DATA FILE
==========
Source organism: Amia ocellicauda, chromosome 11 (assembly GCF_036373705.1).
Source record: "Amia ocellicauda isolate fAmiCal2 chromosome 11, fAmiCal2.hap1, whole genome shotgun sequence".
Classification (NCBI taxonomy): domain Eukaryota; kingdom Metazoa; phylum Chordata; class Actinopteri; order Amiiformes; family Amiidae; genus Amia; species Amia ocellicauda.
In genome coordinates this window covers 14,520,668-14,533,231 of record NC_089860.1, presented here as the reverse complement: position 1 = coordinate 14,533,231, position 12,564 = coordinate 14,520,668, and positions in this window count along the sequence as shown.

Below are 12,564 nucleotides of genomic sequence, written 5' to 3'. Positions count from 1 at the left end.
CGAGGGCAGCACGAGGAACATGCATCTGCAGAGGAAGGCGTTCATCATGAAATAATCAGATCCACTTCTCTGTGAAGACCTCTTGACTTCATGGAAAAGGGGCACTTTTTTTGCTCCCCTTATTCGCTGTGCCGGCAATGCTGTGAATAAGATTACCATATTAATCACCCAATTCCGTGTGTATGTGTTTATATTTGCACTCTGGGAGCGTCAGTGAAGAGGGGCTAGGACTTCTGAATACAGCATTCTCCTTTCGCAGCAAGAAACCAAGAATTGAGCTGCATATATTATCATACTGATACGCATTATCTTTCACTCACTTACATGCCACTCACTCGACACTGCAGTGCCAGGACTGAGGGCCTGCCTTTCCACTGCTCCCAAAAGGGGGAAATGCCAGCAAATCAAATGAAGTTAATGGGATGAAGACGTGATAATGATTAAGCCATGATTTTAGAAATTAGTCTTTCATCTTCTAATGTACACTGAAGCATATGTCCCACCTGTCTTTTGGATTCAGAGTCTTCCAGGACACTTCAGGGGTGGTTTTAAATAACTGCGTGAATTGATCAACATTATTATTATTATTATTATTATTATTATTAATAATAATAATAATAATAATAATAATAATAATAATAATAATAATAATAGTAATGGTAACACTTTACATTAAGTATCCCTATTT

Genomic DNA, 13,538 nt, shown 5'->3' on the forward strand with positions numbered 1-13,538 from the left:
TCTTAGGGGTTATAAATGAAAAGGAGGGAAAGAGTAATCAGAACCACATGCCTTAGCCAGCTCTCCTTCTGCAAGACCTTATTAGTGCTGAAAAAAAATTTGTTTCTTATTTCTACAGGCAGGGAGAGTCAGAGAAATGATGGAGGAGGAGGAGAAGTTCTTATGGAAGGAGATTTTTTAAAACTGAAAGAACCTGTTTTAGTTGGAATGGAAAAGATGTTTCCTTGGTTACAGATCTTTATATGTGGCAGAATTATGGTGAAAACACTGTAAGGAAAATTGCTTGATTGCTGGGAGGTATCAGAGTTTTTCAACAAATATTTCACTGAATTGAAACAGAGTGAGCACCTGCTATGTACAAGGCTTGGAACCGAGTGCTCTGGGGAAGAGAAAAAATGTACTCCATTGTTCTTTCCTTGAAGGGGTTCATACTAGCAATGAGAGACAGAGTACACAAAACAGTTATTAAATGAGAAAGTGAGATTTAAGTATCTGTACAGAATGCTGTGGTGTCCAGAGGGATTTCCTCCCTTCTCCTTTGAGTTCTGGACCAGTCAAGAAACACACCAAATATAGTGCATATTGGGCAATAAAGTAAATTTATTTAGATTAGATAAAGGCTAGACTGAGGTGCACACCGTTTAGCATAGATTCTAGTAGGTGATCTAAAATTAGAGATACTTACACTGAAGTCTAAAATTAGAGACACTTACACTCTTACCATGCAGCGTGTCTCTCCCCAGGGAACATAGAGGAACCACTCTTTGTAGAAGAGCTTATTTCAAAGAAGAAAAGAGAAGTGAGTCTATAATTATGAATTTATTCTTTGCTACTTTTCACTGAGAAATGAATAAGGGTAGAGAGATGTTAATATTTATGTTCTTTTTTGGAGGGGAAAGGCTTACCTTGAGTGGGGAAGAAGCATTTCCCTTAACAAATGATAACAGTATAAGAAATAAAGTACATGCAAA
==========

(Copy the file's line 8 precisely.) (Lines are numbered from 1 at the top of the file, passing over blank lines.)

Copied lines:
TCTTAGGGGTTATAAATGAAAAGGAGGGAAAGAGTAATCAGAACCACATGCCTTAGCCAGCTCTCCTTCTGCAAGACCTTATTAGTGCTGAAAAAAAATTTGTTTCTTATTTCTACAGGCAGGGAGAGTCAGAGAAATGATGGAGGAGGAGGAGAAGTTCTTATGGAAGGAGATTTTTTAAAACTGAAAGAACCTGTTTTAGTTGGAATGGAAAAGATGTTTCCTTGGTTACAGATCTTTATATGTGGCAGAATTATGGTGAAAACACTGTAAGGAAAATTGCTTGATTGCTGGGAGGTATCAGAGTTTTTCAACAAATATTTCACTGAATTGAAACAGAGTGAGCACCTGCTATGTACAAGGCTTGGAACCGAGTGCTCTGGGGAAGAGAAAAAATGTACTCCATTGTTCTTTCCTTGAAGGGGTTCATACTAGCAATGAGAGACAGAGTACACAAAACAGTTATTAAATGAGAAAGTGAGATTTAAGTATCTGTACAGAATGCTGTGGTGTCCAGAGGGATTTCCTCCCTTCTCCTTTGAGTTCTGGACCAGTCAAGAAACACACCAAATATAGTGCATATTGGGCAATAAAGTAAATTTATTTAGATTAGATAAAGGCTAGACTGAGGTGCACACCGTTTAGCATAGATTCTAGTAGGTGATCTAAAATTAGAGATACTTACACTGAAGTCTAAAATTAGAGACACTTACACTCTTACCATGCAGCGTGTCTCTCCCCAGGGAACATAGAGGAACCACTCTTTGTAGAAGAGCTTATTTCAAAGAAGAAAAGAGAAGTGAGTCTATAATTATGAATTTATTCTTTGCTACTTTTCACTGAGAAATGAATAAGGGTAGAGAGATGTTAATATTTATGTTCTTTTTTGGAGGGGAAAGGCTTACCTTGAGTGGGGAAGAAGCATTTCCCTTAACAAATGATAACAGTATAAGAAATAAAGTACATGCAAA